The child thinks that he knows what he has heard or read orally, when actually, he has processed and recalled very little of the material.
Sometimes parents and educators assume that children have understood an entire passage when they answer a specific question about the passage, yet, that specific information might be all that they have gleaned from the passage!
It is therefore important that when reading stories to children, they are encouraged to retell the story with the main idea and supporting details, in order to demonstrate that they have total comprehension.
Difficulty Copying from the Board:
As mentioned in the first example, a child with auditory memory difficulties can often only remember one or two words at a time. He therefore needs to constantly look up at the board, down at his paper, up at the board, down at his paper. Copying from the board is a tedious task for him whereas other children can remember a sentence at a time.
Difficulty Taking Notes:
In order to take notes you need to:
- Listen to the teacher.
- Hold what you have heard in memory while writing it down.
- Continue listening as the teacher continues with the next sentence.
- If you are not writing verbatim what the teacher says, you must also use logic and reasoning to form your own thoughts about what’s being said, while writing, while listening.
If your auditory memory is poor, auditory processing, processing speed, or logic and reasoning, note taking could be practically impossible.
Phonics (sounds) is an auditory learning system and it is imperative to have a sufficient auditory short term memory in order to learn, utilize and understand reading using phonics. The ability to hold speech sounds in memory is needed for tasks such as comparing phonemes, relating phonemes to letters, and sounding out words.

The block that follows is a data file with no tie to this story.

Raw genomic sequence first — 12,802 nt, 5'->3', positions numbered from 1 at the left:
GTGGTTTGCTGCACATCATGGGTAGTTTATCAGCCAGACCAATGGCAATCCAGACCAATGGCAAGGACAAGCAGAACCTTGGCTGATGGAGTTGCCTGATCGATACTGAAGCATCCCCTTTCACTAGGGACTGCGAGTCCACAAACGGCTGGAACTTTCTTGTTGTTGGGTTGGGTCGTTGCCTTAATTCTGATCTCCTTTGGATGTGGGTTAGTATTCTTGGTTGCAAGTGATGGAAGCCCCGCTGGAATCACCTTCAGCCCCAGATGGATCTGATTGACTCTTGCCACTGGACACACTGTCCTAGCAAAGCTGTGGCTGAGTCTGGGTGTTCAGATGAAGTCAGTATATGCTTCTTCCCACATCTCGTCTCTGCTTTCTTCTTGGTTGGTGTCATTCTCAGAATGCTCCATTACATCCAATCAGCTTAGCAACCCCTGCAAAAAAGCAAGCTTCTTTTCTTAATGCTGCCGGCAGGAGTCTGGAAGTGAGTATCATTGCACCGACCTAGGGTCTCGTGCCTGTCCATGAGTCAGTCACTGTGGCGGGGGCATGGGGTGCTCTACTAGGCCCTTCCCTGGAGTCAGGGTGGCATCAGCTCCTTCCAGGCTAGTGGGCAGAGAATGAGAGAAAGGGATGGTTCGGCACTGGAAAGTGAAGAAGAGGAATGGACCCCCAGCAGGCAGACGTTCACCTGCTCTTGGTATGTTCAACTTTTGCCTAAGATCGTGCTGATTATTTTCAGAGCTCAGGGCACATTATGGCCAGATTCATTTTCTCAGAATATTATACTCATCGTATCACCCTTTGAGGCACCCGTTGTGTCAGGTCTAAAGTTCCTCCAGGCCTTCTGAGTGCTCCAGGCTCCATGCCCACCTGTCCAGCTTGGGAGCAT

Many poor-spellers depend on memory for spelling and so they don’t do very well. Even someone with a superior memory can only “remember” the spelling of a few hundred words. Spelling is actually an auditory and a visual skill.
You must be able to hear the sounds within the words and to visualize. How often have you spelled a word and recognized, “No, that doesn’t look right?”
Children who memorize spelling words often forget the words soon after the spelling test. The brain says, “I don’t need that anymore,” and dumps the words to make room for next week’s spelling list.
Children may experience difficulty developing a good understanding of words, remembering terms and information that has been presented orally, for example, in history and science classes. These students will also experience difficulty processing and recalling information that they have read to themselves.
When we read we must listen and process information we say to ourselves, even when we read silently. If we do not attend and listen to our silent input of words, we cannot process the information or recall what we have read. Therefore, even silent reading involves a form of listening.
The good news is that auditory memory is trainable and like any muscle the more you exercise it, the more it will improve.
The not so good news is that the capacity for auditory memory appears to have a genetic basis and if you have a poor auditory memory the chances are that you won’t be able to rely on someone in your family for help.
Children are miraculous! They are born with an innate knowledge of language. BUT children are not born with an innate knowledge of reading.
They need to be taught that text is read from left to right and that words are separate from images.
Although learning to talk and read are two distinct domains, they are also intricately related.
Early language skills are linked to later successful reading.
Young children need a variety of skills to become successful readers. Research indicates that children who enter school with more of these skills are better able to benefit from the reading instruction they receive when they arrive at school.
The following core skills have been identified as being crucial to the development of later reading.
Knowing the names of things is an extremely important skill for children to have when they are learning to read.